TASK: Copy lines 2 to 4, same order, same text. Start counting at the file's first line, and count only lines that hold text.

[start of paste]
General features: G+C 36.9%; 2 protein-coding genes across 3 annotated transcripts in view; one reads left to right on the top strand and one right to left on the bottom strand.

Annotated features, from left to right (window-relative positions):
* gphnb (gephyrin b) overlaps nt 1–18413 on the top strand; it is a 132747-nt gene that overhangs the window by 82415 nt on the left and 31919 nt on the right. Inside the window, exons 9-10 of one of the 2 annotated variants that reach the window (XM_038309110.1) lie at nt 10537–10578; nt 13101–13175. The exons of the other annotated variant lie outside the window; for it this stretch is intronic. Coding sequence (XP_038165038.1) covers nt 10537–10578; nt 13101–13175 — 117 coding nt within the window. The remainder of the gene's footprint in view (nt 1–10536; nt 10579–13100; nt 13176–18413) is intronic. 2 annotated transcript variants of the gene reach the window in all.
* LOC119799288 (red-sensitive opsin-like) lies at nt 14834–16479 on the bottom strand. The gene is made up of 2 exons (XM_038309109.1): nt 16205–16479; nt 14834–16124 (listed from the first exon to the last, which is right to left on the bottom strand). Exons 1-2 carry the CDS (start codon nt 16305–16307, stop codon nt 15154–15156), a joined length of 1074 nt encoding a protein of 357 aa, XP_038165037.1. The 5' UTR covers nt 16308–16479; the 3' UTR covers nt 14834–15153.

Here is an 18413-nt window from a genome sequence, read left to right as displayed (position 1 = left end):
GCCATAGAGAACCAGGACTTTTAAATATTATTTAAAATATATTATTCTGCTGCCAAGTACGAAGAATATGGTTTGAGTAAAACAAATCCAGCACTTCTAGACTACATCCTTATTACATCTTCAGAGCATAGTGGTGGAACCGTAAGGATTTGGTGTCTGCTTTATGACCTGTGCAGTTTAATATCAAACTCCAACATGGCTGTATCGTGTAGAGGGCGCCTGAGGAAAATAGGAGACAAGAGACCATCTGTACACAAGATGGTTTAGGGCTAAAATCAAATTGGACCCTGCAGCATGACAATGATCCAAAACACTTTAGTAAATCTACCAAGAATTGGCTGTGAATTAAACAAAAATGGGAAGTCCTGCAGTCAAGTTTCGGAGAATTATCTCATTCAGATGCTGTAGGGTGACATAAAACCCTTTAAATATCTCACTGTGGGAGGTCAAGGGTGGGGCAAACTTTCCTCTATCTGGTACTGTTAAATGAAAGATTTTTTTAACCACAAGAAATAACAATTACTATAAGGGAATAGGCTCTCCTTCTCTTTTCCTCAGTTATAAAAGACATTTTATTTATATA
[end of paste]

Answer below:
Annotated features, from left to right (window-relative positions):
* gphnb (gephyrin b) overlaps nt 1–18413 on the top strand; it is a 132747-nt gene that overhangs the window by 82415 nt on the left and 31919 nt on the right. Inside the window, exons 9-10 of one of the 2 annotated variants that reach the window (XM_038309110.1) lie at nt 10537–10578; nt 13101–13175. The exons of the other annotated variant lie outside the window; for it this stretch is intronic. Coding sequence (XP_038165038.1) covers nt 10537–10578; nt 13101–13175 — 117 coding nt within the window. The remainder of the gene's footprint in view (nt 1–10536; nt 10579–13100; nt 13176–18413) is intronic. 2 annotated transcript variants of the gene reach the window in all.
* LOC119799288 (red-sensitive opsin-like) lies at nt 14834–16479 on the bottom strand. The gene is made up of 2 exons (XM_038309109.1): nt 16205–16479; nt 14834–16124 (listed from the first exon to the last, which is right to left on the bottom strand). Exons 1-2 carry the CDS (start codon nt 16305–16307, stop codon nt 15154–15156), a joined length of 1074 nt encoding a protein of 357 aa, XP_038165037.1. The 5' UTR covers nt 16308–16479; the 3' UTR covers nt 14834–15153.